And that’s one customer, albeit the largest customer. Remember that the USA has intelligence partners around the world. An example of this is the five signatory states in the UK-USA signals intelligence sharing agreement which are: USA, UK, Canada, Australia and New Zealand. All these folks have significant budget they can also contribute.

Another budget item that might be instructive to look at is the cost of ECHELON which is not public data. But the scale, size, importance and multi-decade nature of the project (started in the 70’s and still going strong) is a good illustration of how seriously the USA and it’s partners take signals intelligence and the scale of the budget available for it.

To be a “Google”, Facebook would have to bring in $40 billion a year in revenue which would take them to Google’s valuation of $200 billion. Right now they’re stuck at $4 billion a year.

Facebook is the only social network that matters and will be forever thanks to it’s network effect. It’s hard to believe that the smart people Facebook keeps gobbling up haven’t considered chatting to the global intelligence gathering and cyber security community. The data they have is game changing and something the global SIGINT community would never be able to gather on their own.

Trying to visualize the conversation Zuckerberg might have with the global intelligence community, it reminds me of a quote by Richard Gere’s character in Primal Fear who is a famous defense lawyer describing the conversation he has with new clients: “Have you been saving up for a rainy day? Guess what? … it’s raining!”

Footnote: There is the hard problem that publicly working with the intelligence community would kill Facebook. But then the intelligence community has never been very public and one wanders if there are ways to productize the desired data into something that appears benign and have contractors buy it on the agency’s behalf. Food for thought.

Unemployment is lower? Bull.

Last Friday and again today the DJIA got a nice bump from data showing unemployment has dropped from 9% to 8.6%. This number is known as U3 and only counts those actively looking for work. U4 is what the government should publish which counts U3 + those who have given up looking.

We “added 120,000 jobs in November” and have added over 100,000 jobs per month for the last 5 months.

I found the birth, death and marriage rate on the CDC website. For December 2009 we had 344,000 live births per month, 216,000 deaths per month and 138,000 marriages per month.

Our population is increasing by roughly 128,000 per month, which is 8000 more than the number of jobs we added. Looking at marriages per month gives you an indication of how many new couples are starting life and presumably expecting full employment. That’s 18,000 more than the maximum number of jobs we added per month in the last 5 months.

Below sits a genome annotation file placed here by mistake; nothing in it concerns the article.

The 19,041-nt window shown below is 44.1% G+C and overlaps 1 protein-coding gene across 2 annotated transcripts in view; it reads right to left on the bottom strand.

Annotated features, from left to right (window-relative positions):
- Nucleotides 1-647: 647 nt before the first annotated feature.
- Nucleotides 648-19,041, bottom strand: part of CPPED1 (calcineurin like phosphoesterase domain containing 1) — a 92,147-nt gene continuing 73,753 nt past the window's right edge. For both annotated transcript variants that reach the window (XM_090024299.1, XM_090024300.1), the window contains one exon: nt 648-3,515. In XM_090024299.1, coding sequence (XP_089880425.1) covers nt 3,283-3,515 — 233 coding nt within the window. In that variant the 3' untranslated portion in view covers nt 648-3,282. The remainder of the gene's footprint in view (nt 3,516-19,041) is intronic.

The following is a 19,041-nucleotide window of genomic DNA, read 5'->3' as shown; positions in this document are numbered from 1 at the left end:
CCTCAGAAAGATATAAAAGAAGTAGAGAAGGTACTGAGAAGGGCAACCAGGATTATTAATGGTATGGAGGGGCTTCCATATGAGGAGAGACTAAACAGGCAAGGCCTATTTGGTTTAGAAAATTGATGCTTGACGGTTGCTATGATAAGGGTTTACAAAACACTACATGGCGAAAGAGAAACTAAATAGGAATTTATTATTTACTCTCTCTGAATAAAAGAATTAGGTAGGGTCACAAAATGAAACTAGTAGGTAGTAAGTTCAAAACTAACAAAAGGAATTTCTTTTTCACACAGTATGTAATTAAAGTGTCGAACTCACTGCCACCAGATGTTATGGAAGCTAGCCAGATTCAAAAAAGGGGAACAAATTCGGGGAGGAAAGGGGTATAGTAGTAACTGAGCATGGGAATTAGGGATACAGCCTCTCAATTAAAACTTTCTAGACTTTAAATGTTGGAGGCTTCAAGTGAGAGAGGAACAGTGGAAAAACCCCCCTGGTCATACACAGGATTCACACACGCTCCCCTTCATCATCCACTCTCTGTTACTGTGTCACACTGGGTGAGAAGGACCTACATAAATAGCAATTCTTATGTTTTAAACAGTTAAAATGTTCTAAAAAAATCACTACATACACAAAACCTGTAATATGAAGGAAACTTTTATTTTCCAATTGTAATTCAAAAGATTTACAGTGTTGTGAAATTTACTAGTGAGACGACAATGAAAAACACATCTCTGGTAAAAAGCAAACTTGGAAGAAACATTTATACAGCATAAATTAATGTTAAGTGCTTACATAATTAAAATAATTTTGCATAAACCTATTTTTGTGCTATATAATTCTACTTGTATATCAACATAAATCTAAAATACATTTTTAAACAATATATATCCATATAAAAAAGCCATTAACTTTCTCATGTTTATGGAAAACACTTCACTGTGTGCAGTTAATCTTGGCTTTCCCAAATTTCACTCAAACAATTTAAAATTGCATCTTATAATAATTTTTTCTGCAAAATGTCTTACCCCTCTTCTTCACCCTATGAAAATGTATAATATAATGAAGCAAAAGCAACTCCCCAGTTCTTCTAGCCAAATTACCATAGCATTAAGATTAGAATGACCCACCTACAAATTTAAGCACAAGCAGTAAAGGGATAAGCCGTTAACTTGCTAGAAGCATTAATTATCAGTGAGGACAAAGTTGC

I don’t think we’re ever going to get the jobs we lost back because the financial crisis of 2008 was a trigger that caused companies that have become more efficient to cut a workforce that is no longer needed. That is why corporate revenue has not declined even though unemployment has increased. The grey marks the recession, click the graph to go to ycharts for a live version.

The only way to solve this is to bring our education syllabus up to date. The chinese have a few ideas how to do that: They’re cutting majors that produce unemployable graduates. 

Most vendors lie, but not all

I’ve been running a small software company for a while now and we are fastidious about reducing costs on hardware and software and getting the maximum bang for buck out of what we buy. Lets put it this way, Hell for a Dell server is spending eternity in our data center. We work them at 80% load until they simply drop dead and then we switch out the dead components and keep pushing them.

During my roughly 20 year career in IT, Ops and software engineering there is one thing that has been universal and consistent. IT vendors lie through their teeth about ROI and how their product will save you money or make you more money.

  • Buy our OS because it’s “enterprise” and “best of breed”. No thanks I’ll use Linux which is free and better.
  • Buy our database “solution” because it’s a new paradigm in “scaleability”. No thanks I’ll use MySQL because it’s better and it’s free and you know this which is why you bought them.
  • Use our translation service. Why translate once for a fixed low price when we can use it as an excuse to move your I18N pages into the cloud and charge you per page served. [Two companies have now pitched this exact service to me]
  • Why pay $12.99 for an SSL certificate when you can pay $1,499 for an EV SSL certificate that will quadruple your conversions.
  • Why buy 20 servers for $50k and lease your own rack for $3k per month when you could be in our “mission critical” cloudified data center spending $20K per month for the same thing.
  • Why use Nginx free for load balancing when you can get this dedicated hardware balancer hardware for $40K that can barely keep up.